When we think of metabolism, we instantly think of how quickly we can burn fat and shed pounds. But our metabolism is so much more than that.
Metabolism includes everything the body does to keep us alive … such as breathing, circulating blood, controlling body temperature, eliminating waste, keeping our brain and nerves functioning and, of course, digesting food and nutrients.
Because every single function in our body depends on energy conversion, a poor metabolic function can lead to a host of nasty side effects like headaches, low energy, skin conditions, mood swings, poor sleeping patterns, weight gain, digestive issues, food sensitivities and a lot more besides.
With so many negative symptoms, you can see why it’s so important we keep our metabolism functioning efficiently.
Everything from stress and sleep deprivation to a lack of exercise and certain medications can negatively impact our metabolic function. Seeing as the foods we eat fuel our whole body, it makes sense that our meal choices can play a big role too.
Let’s take a look at some of the common ‘metabolism death foods’ in our pantries.
It’s hardly surprising that sugar is on this list given all the ways it can negatively impact the body. When we eat sugar, it quickly enters our bloodstream creating a spike in blood glucose levels and our bodies are triggered to store extra fat. This type of process eventually slows down our metabolism.
It has been shown that diets high in energy from fructose (sugar) can lead to an increased intake of calories or a decrease in burning off these calories, thereby contributing to weight gain and obesity.
Sugar is hiding in so many of our processed foods (including tomato sauces and salad dressings) and is listed under so many different names (high fructose corn syrup, dextrose, sucrose, maltose) that it can be really difficult to avoid.
Try making your own sauces and dressings and check out this list of 10 Natural Sugar Alternatives.
Recommended Reading: How To Quit Sugar: 10 Tricks From A Former Sugar Addict
Eating ‘low-fat’ and ‘fat free’ is constantly marketed by big brands as the healthy way to satisfy cravings for typically high fat foods like yogurts, desserts and cheeses. However, these foods simply replace (often healthy) fats with artificial sweeteners that cause a sugar rush and soon see hunger levels rise again.
These zero-calorie artificial sweeteners actually trick your body into thinking calories are on the way, simply because they taste like sugar. When this sugar never arrives, you begin to crave sugary foods to make up for the calories your body never received. Animal subjects that consumed artificial sweeteners ate more, their metabolism slowed and they gained 14% more body fat – in just two weeks!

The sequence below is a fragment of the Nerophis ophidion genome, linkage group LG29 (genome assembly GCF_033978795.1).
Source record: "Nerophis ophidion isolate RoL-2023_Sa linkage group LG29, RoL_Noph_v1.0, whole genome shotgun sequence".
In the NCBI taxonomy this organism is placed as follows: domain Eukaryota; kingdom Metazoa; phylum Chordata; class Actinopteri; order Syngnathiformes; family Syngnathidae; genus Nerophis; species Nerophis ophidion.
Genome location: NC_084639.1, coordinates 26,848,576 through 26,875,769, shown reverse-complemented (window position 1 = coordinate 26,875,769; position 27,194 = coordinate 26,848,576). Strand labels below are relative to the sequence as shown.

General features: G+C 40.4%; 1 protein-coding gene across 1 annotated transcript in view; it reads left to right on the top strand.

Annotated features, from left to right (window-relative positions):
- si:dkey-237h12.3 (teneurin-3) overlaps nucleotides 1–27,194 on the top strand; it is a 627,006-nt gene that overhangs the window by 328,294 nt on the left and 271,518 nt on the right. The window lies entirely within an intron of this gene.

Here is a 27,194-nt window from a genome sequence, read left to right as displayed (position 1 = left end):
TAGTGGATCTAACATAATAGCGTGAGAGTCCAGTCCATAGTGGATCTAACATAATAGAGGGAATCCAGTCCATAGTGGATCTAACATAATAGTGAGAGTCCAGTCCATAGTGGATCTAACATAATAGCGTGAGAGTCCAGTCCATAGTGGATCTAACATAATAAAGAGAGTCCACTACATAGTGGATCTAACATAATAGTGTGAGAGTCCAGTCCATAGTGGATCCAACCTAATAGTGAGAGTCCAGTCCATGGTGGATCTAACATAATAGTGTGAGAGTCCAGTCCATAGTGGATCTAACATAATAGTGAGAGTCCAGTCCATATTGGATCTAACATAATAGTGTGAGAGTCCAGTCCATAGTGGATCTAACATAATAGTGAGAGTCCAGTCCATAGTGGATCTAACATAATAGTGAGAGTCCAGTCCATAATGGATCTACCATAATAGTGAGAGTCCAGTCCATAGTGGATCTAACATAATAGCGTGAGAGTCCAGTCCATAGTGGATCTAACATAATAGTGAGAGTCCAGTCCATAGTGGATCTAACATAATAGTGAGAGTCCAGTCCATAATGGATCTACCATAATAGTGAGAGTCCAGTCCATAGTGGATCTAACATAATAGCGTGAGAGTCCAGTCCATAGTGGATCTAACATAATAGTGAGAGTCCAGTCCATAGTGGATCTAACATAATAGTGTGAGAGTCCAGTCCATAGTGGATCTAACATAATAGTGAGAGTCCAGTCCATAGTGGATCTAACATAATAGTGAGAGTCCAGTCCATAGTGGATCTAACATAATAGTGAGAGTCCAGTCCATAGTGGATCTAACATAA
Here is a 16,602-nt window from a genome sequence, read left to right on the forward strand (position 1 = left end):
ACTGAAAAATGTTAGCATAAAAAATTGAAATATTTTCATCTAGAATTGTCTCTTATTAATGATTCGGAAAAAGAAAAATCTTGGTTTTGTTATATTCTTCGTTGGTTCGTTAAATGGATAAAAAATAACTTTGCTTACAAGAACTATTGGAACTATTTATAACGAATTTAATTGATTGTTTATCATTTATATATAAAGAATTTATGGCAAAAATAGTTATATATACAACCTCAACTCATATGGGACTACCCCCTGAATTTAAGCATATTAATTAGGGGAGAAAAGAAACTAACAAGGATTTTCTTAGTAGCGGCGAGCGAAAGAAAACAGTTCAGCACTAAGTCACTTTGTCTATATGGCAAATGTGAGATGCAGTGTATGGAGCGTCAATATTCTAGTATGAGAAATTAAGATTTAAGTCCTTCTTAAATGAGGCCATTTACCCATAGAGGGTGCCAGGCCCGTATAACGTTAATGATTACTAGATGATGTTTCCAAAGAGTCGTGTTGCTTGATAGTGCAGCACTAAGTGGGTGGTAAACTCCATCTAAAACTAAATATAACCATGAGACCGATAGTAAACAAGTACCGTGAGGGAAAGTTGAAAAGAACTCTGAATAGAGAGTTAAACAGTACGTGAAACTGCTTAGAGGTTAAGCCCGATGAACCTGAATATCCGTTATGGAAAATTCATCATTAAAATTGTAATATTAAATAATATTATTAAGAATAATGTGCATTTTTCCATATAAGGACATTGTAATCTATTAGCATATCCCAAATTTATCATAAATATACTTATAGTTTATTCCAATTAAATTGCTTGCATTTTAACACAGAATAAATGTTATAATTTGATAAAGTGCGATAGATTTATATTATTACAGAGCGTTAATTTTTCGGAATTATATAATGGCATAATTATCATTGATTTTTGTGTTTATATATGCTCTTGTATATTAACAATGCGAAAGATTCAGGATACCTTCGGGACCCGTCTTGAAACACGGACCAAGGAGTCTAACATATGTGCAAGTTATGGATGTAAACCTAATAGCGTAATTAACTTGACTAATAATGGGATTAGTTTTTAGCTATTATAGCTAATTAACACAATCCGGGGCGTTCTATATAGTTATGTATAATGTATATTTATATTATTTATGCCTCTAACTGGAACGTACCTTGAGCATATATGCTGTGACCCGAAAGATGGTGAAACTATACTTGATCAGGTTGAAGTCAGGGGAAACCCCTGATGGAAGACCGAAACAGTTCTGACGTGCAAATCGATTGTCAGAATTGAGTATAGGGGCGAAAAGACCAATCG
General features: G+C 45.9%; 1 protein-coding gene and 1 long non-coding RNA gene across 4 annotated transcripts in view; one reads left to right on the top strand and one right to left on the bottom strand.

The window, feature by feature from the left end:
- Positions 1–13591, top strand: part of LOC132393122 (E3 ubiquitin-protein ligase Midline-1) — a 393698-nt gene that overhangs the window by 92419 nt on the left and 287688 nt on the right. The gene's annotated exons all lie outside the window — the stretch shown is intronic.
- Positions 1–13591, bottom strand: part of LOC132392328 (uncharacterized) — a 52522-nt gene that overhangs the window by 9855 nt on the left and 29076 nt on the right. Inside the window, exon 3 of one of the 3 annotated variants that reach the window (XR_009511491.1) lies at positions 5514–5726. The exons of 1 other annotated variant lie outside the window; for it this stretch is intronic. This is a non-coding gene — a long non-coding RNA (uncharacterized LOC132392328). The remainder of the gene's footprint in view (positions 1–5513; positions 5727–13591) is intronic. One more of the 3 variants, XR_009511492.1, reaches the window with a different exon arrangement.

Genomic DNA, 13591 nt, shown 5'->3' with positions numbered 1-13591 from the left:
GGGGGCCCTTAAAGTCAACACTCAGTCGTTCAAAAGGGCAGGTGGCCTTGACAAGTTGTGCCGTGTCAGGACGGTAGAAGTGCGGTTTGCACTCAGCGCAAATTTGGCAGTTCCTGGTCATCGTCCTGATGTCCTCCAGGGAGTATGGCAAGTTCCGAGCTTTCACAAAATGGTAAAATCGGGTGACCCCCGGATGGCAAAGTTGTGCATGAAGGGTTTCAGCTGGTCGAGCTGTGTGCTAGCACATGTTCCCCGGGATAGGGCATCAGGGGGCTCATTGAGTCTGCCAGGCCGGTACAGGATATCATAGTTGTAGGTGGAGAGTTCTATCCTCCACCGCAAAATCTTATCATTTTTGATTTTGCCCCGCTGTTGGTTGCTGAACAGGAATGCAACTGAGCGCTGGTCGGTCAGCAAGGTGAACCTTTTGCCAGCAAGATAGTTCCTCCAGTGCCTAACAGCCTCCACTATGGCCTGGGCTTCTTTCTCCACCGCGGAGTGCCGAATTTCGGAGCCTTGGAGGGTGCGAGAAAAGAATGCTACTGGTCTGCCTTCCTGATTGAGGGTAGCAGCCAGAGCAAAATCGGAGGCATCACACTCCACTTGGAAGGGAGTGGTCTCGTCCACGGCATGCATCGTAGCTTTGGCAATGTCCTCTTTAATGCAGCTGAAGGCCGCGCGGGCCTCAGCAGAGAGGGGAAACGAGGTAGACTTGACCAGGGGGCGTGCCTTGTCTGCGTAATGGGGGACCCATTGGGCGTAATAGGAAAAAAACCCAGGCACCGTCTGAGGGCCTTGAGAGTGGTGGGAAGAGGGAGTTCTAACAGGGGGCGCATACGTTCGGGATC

The same concept applies to ‘diet’ sodas. A study highlighted by the American Diabetes Association showed a link between diet soda drinkers and an increased waist size, versus non-drinkers. Those who consumed two or more diet sodas a day had a waistline of up to 500% greater than those who did not consume diet soda.
The bottom line is that artificial sweeteners, found in low fat, fat free and diet foods encourage sugar craving and sugar dependence and ultimately slow metabolism. You’re better off going for the full-fat version, and just consuming them less often.
Often seen as the ‘healthy choice’, fruit juices are little better than sodas when it comes to their impact on our metabolism.
Medical researchers from the University of Glasgow have warned that fruit juices are potentially just as bad for you as drinking sugar-sweetened drinks. They state that one cup of apple juice typically contains 110 kcal and 26g of sugar; while a cup of cola typically contains 105kcal and 26.5g of sugar. So you’re actually getting more calories from the juice, and the same amount of sugar…not looking so healthy now, is it?
Sure, the fruit juice does have certain vitamins and minerals that the soda doesn’t, but the researchers claim the nutritional content still may not be sufficient to offset the adverse effects on our metabolic function.
Save yourself the hassle of cleaning your juicer and eat the orange whole – you’ll take in less calories, less sugar and you’ll have the added advantage of fiber.
Salt is an essential nutrient which our bodies require for healthy nerve and muscle function, so we need to ensure we are getting enough salt in our diets.
However, according to the American Heart Association most people get twice as much as the recommended daily allowance of salt. And 75% of that comes from low-quality salt added to processed and restaurant foods.
Too much sodium causes your body to hold onto water, putting extra burden on your heart and blood vessels, as well as your kidneys. This can have the effect of raising blood pressure which can in turn affect your whole system, and of course your metabolism.
While you shouldn’t cut out salt completely, it’s recommended you limit the intake you get from processed foods and add a high-quality natural salt, such as Himalayan pink salt, to your diet instead.
Carbohydrates are necessary to fuel our bodies, give us energy and contribute to the healthy function of our brain, heart and muscles.
But be aware that not all carbs are created equal! A good rule of thumb is to avoid ‘white carbs’ – like white bread, white pasta, white rice and baked goods like pastries. These carbs break down in the body in the same way that sugar does – by causing insulin levels to spike and then drop, slowing down our metabolism.
Aim for complex carbs instead, which break down much slower and continue to provide energy for much longer. Include a healthy mix of whole wheat pasta, quinoa, brown rice, sweet potatoes, lentils and more.